Jed Lowrie

By Jason Wojciechowski on April 4, 2013 at 9:00 AM

I've tried to avoid being excited about Jed Lowrie ever since the A's traded for him (which lack of excitement has been assisted by the package the A's gave up for him—he could hit all the homers in the world but he'll never erase my love for Chris Carter) but after just three games, I'm buying in pretty hard.

I like the swing. I really like the approach, which is illustrated here:

and

which show his career swing rates from each side of the plate compared to hitters from that same side. He likes the pitch down and in from both sides (though as a lefty, he hasn't actually done anything with those pitches—this True Average on pitches in those zones is awful), but for the most part, he's swinging at pitches in the zone and taking the pitches that are not at a better rate than the average hitter. He appears to be particularly good at spitting on the pitch away, which is a great habit to be in if you want to hit for power and you're not Miguel Cabrera—Lowrie has a nice .170 career isolated power, but he's a six-foot-tall, 180-pound middle infielder, not a masher, so his hitting success has to come from getting the pitches he can drive and driving them.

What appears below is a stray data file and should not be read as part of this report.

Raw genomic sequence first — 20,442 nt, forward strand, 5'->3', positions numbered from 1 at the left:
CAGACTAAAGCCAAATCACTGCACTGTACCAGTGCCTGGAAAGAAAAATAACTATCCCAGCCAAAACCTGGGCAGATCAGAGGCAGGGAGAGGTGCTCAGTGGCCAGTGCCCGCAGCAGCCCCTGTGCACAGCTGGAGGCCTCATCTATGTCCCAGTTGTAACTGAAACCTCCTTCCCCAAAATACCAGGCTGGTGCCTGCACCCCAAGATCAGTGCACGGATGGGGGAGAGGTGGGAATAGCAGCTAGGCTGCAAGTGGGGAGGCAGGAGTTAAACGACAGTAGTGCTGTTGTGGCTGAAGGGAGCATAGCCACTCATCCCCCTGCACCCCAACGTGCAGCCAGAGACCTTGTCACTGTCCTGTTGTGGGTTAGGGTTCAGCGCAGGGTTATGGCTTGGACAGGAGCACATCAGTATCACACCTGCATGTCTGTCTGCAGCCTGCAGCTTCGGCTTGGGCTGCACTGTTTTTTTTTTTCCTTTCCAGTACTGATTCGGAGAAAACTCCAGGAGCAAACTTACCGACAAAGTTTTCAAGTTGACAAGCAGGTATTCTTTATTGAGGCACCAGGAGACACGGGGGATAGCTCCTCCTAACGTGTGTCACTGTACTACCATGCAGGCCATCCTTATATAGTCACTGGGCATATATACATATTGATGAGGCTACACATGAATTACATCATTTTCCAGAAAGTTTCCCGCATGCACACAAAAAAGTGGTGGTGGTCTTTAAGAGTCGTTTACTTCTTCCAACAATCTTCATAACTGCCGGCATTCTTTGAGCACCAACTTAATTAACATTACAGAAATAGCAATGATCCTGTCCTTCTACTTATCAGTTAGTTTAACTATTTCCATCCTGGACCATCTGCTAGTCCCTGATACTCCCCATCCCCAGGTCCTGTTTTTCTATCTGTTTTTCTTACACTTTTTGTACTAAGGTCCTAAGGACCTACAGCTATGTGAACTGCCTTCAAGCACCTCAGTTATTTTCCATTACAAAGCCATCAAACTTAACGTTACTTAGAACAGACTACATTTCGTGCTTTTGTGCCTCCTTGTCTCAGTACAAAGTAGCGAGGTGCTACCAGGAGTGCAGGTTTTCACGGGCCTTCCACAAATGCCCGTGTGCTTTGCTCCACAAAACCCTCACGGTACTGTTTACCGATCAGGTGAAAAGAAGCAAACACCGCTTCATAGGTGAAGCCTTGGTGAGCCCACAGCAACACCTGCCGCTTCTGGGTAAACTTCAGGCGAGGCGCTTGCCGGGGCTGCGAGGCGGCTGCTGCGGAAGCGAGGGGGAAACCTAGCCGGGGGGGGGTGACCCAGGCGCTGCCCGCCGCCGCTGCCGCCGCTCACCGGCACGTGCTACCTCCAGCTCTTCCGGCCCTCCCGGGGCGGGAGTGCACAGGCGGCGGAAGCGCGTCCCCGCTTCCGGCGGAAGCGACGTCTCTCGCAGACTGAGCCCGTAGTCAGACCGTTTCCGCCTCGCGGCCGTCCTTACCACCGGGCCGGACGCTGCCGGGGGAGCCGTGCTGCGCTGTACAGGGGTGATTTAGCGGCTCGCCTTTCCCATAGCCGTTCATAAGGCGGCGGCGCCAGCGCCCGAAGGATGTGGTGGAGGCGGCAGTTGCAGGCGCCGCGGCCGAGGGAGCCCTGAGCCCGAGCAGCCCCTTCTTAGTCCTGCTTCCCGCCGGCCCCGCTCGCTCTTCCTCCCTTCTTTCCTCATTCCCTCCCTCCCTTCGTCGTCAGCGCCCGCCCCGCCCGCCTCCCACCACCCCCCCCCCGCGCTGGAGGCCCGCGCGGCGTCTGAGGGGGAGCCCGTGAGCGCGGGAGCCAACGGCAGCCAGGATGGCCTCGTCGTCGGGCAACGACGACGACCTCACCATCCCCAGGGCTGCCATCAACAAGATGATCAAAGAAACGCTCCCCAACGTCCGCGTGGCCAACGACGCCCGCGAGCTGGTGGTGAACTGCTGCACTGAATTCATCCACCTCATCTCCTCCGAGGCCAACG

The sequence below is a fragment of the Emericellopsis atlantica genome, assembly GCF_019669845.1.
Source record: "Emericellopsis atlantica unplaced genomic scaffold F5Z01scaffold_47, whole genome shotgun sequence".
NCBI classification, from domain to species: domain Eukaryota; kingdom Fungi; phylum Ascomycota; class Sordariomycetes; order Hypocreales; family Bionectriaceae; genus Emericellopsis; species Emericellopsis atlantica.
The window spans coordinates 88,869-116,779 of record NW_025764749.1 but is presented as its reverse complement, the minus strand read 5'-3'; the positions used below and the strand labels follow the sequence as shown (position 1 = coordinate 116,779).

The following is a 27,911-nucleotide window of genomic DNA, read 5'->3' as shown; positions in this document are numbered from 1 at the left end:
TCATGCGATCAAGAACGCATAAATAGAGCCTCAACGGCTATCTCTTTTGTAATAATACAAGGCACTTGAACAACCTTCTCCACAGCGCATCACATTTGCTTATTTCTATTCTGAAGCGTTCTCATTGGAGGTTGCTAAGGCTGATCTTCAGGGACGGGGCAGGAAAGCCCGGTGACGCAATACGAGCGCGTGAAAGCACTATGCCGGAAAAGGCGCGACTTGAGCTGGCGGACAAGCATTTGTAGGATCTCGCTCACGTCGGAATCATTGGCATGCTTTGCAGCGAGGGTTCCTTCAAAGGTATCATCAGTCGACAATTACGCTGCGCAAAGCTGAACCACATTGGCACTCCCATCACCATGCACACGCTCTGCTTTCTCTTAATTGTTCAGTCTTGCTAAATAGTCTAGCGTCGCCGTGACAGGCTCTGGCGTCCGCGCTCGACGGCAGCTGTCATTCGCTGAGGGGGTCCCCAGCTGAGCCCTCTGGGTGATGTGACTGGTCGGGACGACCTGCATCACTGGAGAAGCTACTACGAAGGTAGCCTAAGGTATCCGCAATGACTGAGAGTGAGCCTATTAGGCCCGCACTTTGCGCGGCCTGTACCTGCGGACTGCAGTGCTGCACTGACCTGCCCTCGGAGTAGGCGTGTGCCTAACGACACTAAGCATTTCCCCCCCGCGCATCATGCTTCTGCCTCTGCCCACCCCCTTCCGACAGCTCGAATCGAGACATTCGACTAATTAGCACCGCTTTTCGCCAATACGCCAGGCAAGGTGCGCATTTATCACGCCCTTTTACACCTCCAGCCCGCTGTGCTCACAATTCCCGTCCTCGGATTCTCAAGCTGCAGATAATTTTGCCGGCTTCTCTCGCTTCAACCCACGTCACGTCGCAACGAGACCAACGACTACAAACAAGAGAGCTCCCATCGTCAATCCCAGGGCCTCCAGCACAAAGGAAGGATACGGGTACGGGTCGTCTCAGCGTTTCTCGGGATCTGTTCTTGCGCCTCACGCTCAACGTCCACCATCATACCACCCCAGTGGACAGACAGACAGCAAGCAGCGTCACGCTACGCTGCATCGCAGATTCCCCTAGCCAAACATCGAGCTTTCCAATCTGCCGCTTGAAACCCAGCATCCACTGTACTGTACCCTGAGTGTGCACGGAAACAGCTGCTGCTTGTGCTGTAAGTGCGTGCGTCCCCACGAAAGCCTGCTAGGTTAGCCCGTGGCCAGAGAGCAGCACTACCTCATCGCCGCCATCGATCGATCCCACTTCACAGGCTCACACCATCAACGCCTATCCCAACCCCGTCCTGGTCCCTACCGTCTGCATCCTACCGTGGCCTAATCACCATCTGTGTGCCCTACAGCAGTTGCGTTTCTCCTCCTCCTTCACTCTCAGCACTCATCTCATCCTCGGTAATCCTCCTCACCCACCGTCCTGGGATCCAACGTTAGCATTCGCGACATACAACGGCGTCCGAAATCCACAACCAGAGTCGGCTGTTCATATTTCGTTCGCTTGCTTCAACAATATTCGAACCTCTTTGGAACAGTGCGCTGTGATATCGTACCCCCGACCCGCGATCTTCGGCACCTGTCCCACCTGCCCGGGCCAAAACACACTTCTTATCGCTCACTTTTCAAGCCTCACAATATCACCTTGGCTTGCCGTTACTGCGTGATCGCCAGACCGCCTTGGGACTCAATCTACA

Lowrie's defense has also made me a happy fan. He doesn't have the range of Brendan Ryan, which is a pretty unfair comparison, because nobody has the range of Brendan Ryan—his name just comes to mind because Ryan has been the opposing shortstop for the opening series of the season. But you were impressed by the Eric Sogard flip, right?

I think the Lowrie half of that play is just as impressive, picking up the ball in an unusual position, spinning, and throwing to first to salvage one out. I can't recall a spectacular play he's made (or even had available to him) in the first three games, but he's made the semi-routine ones with aplomb. The key for me is that the A's didn't get a hitter who can stand at shortstop; they got a reasonable (if perhaps average-at-best) shortstop who can hit.

Of course, performance has never been the issue with Lowrie. He hit like mad in 2010 and then did quite well with the bat in 2012. The problem is the six disabled list trips since 2009, just one of which was for the minimum time, and the numerous "day to day" injuries that caused him to miss a game here and a pair there. It's probably inevitable that he'll get hurt for the A's, too, but for the moment, he's fun to watch.

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